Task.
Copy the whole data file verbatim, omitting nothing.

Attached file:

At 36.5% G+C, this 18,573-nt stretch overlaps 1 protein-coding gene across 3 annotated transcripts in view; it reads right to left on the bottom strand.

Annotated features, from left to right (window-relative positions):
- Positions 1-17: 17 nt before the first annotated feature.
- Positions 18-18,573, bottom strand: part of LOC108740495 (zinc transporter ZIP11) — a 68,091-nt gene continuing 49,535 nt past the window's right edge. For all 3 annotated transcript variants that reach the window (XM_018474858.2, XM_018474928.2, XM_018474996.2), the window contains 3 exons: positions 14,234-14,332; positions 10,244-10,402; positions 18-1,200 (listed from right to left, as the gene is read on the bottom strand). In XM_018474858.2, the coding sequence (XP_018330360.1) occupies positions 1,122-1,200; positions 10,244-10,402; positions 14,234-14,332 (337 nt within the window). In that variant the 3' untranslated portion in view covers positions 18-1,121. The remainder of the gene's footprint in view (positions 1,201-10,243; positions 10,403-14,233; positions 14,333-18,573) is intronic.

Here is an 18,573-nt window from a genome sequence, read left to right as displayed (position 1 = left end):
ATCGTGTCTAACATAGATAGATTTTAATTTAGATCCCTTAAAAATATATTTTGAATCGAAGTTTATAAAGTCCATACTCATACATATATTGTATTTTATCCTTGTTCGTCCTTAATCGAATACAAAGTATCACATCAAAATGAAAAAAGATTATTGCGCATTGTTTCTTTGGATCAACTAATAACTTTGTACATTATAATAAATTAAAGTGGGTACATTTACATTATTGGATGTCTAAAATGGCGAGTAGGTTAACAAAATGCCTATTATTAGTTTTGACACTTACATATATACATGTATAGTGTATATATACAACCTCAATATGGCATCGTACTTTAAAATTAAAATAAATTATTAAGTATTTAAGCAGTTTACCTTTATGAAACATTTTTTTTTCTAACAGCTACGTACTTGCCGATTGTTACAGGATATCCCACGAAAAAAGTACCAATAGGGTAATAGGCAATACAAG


At 36.5% G+C, this 18,573-nt stretch overlaps 1 protein-coding gene across 3 annotated transcripts in view; it reads right to left on the bottom strand.

Annotated features, from left to right (window-relative positions):
- Positions 1-17: 17 nt before the first annotated feature.
- Positions 18-18,573, bottom strand: part of LOC108740495 (zinc transporter ZIP11) — a 68,091-nt gene continuing 49,535 nt past the window's right edge. For all 3 annotated transcript variants that reach the window (XM_018474858.2, XM_018474928.2, XM_018474996.2), the window contains 3 exons: positions 14,234-14,332; positions 10,244-10,402; positions 18-1,200 (listed from right to left, as the gene is read on the bottom strand). In XM_018474858.2, the coding sequence (XP_018330360.1) occupies positions 1,122-1,200; positions 10,244-10,402; positions 14,234-14,332 (337 nt within the window). In that variant the 3' untranslated portion in view covers positions 18-1,121. The remainder of the gene's footprint in view (positions 1,201-10,243; positions 10,403-14,233; positions 14,333-18,573) is intronic.

Here is an 18,573-nt window from a genome sequence, read left to right as displayed (position 1 = left end):
ATCGTGTCTAACATAGATAGATTTTAATTTAGATCCCTTAAAAATATATTTTGAATCGAAGTTTATAAAGTCCATACTCATACATATATTGTATTTTATCCTTGTTCGTCCTTAATCGAATACAAAGTATCACATCAAAATGAAAAAAGATTATTGCGCATTGTTTCTTTGGATCAACTAATAACTTTGTACATTATAATAAATTAAAGTGGGTACATTTACATTATTGGATGTCTAAAATGGCGAGTAGGTTAACAAAATGCCTATTATTAGTTTTGACACTTACATATATACATGTATAGTGTATATATACAACCTCAATATGGCATCGTACTTTAAAATTAAAATAAATTATTAAGTATTTAAGCAGTTTACCTTTATGAAACATTTTTTTTTCTAACAGCTACGTACTTGCCGATTGTTACAGGATATCCCACGAAAAAAGTACCAATAGGGTAATAGGCAATACAAG